1983 “The Qualitative Research Interview: A Phenomenological and a Hermeneutical Mode of Understanding.”Journal of Phenomenological Psychology14: 171. doi: 10.1163/156916283X00090
    https://doi.org/10.1163/156916283X00090 [Google Scholar]
  52. Lerner, Gene H. , Galina B. Bolden , Alexa Hepburn , and Jenny Mandelbaum
    2012 “Preference Calibration Repairs: Adjusting the Precision of Formulations for the Task at Hand.”Research on Language and Social Interaction45: 191–212. doi: 10.1080/08351813.2012.674190
    https://doi.org/10.1080/08351813.2012.674190 [Google Scholar]
  53. Levinson, Stephen
    2006 “Cognition at the Heart of Human Interaction.”Discourse Studies8: 85–93. doi: 10.1177/1461445606059557
    https://doi.org/10.1177/1461445606059557 [Google Scholar]
  54. Lynch, Michael
    2011 “Commentary: On Understanding Understanding.”Journal of Pragmatics43: 553–555. doi: 10.1016/j.pragma.2010.08.018
    https://doi.org/10.1016/j.pragma.2010.08.018 [Google Scholar]
  55. Mikesell, Lisa
    2014 “Conflicting Demonstrations of Understanding in the Interactions of Individuals with Frontotemporal Dementia: Considering Cognitive Resources and their Implications for Caring and Communication.”InDialogue and Dementia: Cognitive and Communicative Resources for Engagement, ed.ByRobert W. Schrauf, and Nicole Müller, 147–180. Abingdon, UK: Psychology Press.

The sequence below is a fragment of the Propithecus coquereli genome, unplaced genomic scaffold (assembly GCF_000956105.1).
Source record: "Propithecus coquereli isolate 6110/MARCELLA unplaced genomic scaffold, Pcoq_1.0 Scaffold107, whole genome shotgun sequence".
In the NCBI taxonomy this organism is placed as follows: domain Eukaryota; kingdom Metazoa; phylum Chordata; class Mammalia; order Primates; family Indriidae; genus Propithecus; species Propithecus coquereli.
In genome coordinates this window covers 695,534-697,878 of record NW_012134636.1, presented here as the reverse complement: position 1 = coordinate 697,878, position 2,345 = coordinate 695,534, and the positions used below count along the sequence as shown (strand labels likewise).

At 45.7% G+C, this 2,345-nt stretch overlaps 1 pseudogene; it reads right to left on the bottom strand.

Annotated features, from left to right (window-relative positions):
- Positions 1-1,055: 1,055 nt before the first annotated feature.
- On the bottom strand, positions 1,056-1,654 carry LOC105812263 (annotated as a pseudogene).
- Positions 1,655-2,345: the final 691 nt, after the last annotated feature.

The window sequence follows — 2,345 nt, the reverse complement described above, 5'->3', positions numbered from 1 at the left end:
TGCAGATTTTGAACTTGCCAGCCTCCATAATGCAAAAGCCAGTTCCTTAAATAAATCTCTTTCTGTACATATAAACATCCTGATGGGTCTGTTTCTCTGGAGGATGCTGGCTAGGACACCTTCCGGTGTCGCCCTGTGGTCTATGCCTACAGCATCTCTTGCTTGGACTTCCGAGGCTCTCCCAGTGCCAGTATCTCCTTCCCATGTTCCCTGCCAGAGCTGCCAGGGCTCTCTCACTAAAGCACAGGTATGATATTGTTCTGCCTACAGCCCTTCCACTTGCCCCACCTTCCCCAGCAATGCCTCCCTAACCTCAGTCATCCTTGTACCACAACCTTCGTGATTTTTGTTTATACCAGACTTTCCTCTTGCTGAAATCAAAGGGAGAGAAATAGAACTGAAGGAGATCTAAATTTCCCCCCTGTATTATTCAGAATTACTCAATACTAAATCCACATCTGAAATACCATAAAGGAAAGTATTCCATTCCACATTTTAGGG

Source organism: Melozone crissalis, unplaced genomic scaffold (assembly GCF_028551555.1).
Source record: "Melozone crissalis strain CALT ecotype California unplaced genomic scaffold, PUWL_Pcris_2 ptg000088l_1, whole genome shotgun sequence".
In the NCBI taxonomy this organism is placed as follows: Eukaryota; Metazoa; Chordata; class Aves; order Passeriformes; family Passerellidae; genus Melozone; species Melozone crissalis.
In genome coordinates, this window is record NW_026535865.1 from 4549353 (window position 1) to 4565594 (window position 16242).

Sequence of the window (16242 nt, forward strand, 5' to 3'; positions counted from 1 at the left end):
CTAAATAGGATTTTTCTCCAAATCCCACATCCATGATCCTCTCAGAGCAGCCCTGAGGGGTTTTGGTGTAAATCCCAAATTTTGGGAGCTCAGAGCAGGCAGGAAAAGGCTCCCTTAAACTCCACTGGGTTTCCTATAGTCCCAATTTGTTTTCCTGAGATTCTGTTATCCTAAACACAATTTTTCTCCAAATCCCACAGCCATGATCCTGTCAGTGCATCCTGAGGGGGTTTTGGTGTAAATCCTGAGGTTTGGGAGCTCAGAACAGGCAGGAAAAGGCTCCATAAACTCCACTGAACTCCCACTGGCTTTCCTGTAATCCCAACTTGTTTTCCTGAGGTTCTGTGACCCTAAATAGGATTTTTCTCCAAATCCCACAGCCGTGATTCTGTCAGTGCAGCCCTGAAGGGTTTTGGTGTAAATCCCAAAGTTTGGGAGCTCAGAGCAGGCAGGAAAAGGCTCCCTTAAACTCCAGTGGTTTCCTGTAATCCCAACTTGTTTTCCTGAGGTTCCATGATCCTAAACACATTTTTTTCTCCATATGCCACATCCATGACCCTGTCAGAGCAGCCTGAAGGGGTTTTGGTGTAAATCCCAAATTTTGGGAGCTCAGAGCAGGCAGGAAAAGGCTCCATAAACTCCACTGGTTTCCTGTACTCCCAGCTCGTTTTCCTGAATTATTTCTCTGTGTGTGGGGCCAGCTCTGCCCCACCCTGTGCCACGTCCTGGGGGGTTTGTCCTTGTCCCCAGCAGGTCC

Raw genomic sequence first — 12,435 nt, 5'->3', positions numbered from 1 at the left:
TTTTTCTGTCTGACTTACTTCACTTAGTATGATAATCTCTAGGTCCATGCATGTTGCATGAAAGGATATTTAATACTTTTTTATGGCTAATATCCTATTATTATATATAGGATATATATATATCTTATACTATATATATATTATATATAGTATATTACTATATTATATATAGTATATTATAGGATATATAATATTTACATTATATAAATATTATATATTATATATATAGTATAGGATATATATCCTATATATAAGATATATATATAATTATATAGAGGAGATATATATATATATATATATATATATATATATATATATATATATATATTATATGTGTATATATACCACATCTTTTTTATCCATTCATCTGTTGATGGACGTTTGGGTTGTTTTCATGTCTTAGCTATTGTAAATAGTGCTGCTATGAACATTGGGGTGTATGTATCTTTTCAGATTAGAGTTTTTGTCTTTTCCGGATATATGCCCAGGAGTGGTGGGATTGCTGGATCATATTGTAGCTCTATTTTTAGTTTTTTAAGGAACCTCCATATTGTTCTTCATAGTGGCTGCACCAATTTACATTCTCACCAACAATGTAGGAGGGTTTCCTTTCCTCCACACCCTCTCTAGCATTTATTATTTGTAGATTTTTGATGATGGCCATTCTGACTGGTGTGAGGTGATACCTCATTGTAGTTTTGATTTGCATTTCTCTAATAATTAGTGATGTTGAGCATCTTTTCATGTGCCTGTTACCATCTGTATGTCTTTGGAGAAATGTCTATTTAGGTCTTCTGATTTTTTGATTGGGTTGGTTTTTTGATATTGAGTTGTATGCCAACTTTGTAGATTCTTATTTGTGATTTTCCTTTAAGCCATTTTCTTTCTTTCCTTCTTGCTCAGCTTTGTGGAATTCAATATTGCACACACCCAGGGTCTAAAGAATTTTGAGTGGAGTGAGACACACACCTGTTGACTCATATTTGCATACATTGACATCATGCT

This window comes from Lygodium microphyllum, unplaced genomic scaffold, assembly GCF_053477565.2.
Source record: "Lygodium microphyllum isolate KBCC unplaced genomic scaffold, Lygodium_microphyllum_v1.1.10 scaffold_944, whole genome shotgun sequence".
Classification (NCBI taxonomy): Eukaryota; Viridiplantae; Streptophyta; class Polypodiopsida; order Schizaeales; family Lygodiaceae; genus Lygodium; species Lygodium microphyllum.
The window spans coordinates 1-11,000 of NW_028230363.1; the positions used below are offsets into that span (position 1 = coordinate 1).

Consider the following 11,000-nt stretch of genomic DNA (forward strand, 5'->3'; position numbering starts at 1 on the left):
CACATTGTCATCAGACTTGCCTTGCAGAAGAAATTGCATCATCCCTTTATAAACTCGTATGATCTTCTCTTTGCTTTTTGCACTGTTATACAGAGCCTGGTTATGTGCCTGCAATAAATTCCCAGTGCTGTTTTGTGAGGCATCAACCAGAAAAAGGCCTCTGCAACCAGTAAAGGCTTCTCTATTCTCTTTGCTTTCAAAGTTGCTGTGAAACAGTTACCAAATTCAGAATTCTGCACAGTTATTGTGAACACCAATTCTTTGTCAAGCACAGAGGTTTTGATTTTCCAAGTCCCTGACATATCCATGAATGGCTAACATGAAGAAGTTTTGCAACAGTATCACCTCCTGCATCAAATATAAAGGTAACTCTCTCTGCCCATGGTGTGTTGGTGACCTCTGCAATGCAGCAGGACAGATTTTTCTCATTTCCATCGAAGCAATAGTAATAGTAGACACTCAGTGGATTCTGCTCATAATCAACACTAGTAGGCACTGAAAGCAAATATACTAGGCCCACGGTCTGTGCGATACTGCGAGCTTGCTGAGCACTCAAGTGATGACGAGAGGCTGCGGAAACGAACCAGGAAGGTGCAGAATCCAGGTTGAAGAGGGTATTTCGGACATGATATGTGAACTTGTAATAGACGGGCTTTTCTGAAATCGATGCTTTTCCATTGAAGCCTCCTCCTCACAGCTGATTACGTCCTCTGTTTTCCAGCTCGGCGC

[Google Scholar]
  56. Mondada, Lorenza
    2009 “Emergent Focused Interactions in Public Places: A Systematic Analysis of the Multimodal Achievement of a Common Interactional Space.”Journal of Pragmatics41: 1977–1997. doi: 10.1016/j.pragma.2008.09.019
    https://doi.org/10.1016/j.pragma.2008.09.019 [Google Scholar]
  57. 2011 “Understanding as an Embodied, Situated and Sequential Achievement in Interaction.”Journal of Pragmatics43: 542–552. doi: 10.1016/j.pragma.2010.08.019
    https://doi.org/10.1016/j.pragma.2010.08.019 [Google Scholar]
  58. Mundy, Peter , Connie Kasari , and Marian Sigman
    1992 “Nonverbal Communication, Affective Sharing, and Intersubjectivity.”Infant Behavior and Development15: 377–381. doi: 10.1016/0163‑6383(92)80006‑G
    https://doi.org/10.1016/0163-6383(92)80006-G [Google Scholar]
  59. Muntigl, P. , and K.T. Choi
    2010 “Not Remembering as a Practical Epistemic Resource in Couples Therapy.”Discourse Studies12: 331–356. doi: 10.1177/1461445609358516
    https://doi.org/10.1177/1461445609358516 [Google Scholar]
  60. Osman, Gihan , and Susan C. Herring
    2007 “Interaction, Facilitation, and Deep Learning in Cross-cultural Chat: A Case Study.”The Internet and Higher Education10: 125–141. doi: 10.1016/j.iheduc.2007.03.004